We have less than a week before an order from the International Trade Commission takes effect, banning the sale of iPhone 4 and iPad 2 in the United States. President Obama can veto the order, but he has to do so this week, before the August 5 ban begins.
The ITC is banning the Apple devices because of a patent suit brought, and won, by Samsung. Unlike federal courts that can levy hefty fines against companies that infringe patents, the ITC basically has one weapon at its disposal—bans on importation and sales.
In theory, I have no issue with products that infringe on patents being banned, but this case is different—it’s more than just a simple patent. Samsung won the case using a standards essential patent, an industry-type patent that I believe shouldn’t be recognized as the basis for a sales or importation ban.
Fortune Senior Editor, Roger Parloff, does a good job of explaining the standards essential patent:
To ensure interoperability among technological devices made by different companies, standards making bodies — like the European Telecommunications Standards Institute, or ETSI, which is the one pertinent to this particular dispute — decide to solve certain technical challenges in certain ways. While they try to use the best engineering solution available, often the competing approaches are equally good, and the final decision is a bit arbitrary.
To have one’s patented solution selected is obviously a great boon to the patent-holder — a windfall, really — since all manufacturers now have no choice but to license that rights-holder’s patent if they want their products to be interoperable within the pertinent technological ecosystem. That much is unavoidable. But once the standard is set, there’s a danger that a greedy rights holder can go on to seek a second windfall, too. Since he now has manufacturers over a barrel, he may be tempted to demand outrageous prices for licensing his SEPs, all out of proportion to what their worth would have been in the absence of their having been incorporated into an industry standard.
There should also be clear guidelines moving forward on when the President should veto an ITC exclusionary ruling. Here’s a good list from Randal Milch, executive vice president of public policy and general counsel of Verizon Communications:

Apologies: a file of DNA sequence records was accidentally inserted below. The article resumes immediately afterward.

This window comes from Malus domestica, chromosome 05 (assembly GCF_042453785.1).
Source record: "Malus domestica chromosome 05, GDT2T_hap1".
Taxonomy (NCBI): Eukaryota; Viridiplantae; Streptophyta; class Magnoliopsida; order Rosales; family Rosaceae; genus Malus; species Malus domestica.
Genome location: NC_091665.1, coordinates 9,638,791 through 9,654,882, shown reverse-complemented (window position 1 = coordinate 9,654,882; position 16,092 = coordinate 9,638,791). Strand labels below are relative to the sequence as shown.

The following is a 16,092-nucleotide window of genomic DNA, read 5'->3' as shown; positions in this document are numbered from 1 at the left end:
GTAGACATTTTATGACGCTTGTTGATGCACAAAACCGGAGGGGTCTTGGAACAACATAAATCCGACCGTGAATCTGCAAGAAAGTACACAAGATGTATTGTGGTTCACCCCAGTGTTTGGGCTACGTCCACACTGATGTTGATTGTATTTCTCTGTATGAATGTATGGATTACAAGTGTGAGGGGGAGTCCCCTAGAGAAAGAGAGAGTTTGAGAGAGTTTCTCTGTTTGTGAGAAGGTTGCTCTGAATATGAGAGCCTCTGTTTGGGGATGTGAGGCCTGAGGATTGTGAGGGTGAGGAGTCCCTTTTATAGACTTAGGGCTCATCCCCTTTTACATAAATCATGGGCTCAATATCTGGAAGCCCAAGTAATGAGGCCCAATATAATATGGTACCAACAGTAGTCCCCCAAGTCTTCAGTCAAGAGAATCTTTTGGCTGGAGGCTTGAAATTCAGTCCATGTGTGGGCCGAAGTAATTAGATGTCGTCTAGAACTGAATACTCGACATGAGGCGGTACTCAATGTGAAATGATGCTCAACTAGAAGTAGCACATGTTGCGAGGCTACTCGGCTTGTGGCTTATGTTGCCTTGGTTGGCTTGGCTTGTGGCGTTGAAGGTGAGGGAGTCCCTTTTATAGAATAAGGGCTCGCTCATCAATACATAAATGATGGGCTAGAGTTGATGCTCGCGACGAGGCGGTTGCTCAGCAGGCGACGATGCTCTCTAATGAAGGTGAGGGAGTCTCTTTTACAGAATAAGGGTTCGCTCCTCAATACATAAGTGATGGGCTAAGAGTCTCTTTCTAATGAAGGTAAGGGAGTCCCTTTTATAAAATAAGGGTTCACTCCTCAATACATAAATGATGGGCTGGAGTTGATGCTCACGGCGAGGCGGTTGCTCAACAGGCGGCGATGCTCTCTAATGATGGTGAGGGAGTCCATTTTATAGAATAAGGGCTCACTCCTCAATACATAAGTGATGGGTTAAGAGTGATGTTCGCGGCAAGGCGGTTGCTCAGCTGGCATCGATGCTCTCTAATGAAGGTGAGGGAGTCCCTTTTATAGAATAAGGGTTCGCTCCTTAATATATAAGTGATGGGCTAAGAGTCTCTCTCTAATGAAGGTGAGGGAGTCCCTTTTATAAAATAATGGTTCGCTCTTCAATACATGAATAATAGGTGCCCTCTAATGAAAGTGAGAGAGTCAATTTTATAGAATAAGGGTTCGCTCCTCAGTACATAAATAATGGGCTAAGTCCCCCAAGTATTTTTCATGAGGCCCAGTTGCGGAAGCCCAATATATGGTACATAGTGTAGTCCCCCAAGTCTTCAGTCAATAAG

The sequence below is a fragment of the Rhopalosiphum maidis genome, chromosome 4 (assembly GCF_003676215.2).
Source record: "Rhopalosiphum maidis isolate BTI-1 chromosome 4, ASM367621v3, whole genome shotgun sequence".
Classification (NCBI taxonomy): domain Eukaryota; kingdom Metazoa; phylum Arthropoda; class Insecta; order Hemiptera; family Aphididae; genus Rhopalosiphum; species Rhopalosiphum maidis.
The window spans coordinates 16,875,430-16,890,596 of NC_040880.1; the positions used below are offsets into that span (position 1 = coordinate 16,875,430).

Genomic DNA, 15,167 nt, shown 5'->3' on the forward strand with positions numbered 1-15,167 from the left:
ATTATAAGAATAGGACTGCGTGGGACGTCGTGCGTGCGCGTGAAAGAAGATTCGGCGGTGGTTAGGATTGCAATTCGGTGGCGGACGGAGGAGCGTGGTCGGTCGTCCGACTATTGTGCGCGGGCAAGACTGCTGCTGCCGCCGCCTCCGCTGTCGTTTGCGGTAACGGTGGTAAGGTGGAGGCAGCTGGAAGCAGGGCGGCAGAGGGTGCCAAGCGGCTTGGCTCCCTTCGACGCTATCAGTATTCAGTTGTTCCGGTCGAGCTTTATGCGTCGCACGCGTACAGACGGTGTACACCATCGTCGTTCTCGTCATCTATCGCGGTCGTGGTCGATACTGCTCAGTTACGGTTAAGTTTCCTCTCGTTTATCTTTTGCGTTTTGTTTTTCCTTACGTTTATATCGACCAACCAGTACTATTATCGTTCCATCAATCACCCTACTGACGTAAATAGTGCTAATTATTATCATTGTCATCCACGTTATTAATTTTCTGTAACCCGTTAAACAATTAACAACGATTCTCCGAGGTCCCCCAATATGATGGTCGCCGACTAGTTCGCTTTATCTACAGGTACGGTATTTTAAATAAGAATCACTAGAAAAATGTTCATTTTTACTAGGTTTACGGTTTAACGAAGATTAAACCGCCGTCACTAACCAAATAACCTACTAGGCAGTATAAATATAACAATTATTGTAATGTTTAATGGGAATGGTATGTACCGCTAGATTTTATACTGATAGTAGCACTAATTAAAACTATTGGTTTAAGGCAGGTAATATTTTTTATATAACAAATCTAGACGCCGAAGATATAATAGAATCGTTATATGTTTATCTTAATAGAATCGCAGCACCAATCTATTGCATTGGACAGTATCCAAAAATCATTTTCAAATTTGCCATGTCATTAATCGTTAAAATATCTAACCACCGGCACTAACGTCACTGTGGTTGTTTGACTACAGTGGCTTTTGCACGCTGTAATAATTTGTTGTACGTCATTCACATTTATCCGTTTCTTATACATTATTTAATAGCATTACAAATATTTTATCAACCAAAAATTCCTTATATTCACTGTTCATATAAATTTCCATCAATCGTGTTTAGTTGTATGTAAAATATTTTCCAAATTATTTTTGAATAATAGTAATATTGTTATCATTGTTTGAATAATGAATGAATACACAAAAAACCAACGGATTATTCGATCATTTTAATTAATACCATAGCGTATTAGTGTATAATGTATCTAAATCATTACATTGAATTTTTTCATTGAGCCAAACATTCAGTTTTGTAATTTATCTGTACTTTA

When the patent holder isn’t practicing the technology itself. Courts have routinely found shutdown relief inappropriate for non-practicing entities. Patent trolls shouldn’t be permitted to exclude products from our shores.
When the patent holder has already agreed to license the patent on reasonable terms as part of standards setting. If the patent holder has previously agreed that a reasonable licensing fee is all it needs to be made whole, it shouldn’t get shutdown relief at the ITC.
When the infringing piece of the product isn’t that important to the overall product, and doesn’t drive consumer demand for the product at issue. There are more than 250,000 patents relevant to today’s smartphones. It makes no sense that exclusion could occur for infringement of the most minor patent.
There’s a lot of talk that Obama shouldn’t veto the ban because a president hasn’t stepped in to veto an ITC decision since 1987. However, it’s also important to recognize that this is the first time the ITC has issued a ban based on a standards essential patent.
Apple and Samsung will continue to argue if the other is negotiating in good faith over the patents, but that’s not an issue for the ITC when the fight includes standards essential patents. There has to be a different remedy for that.
At this point, it seems clear that President Obama has to do the right thing and veto the ban.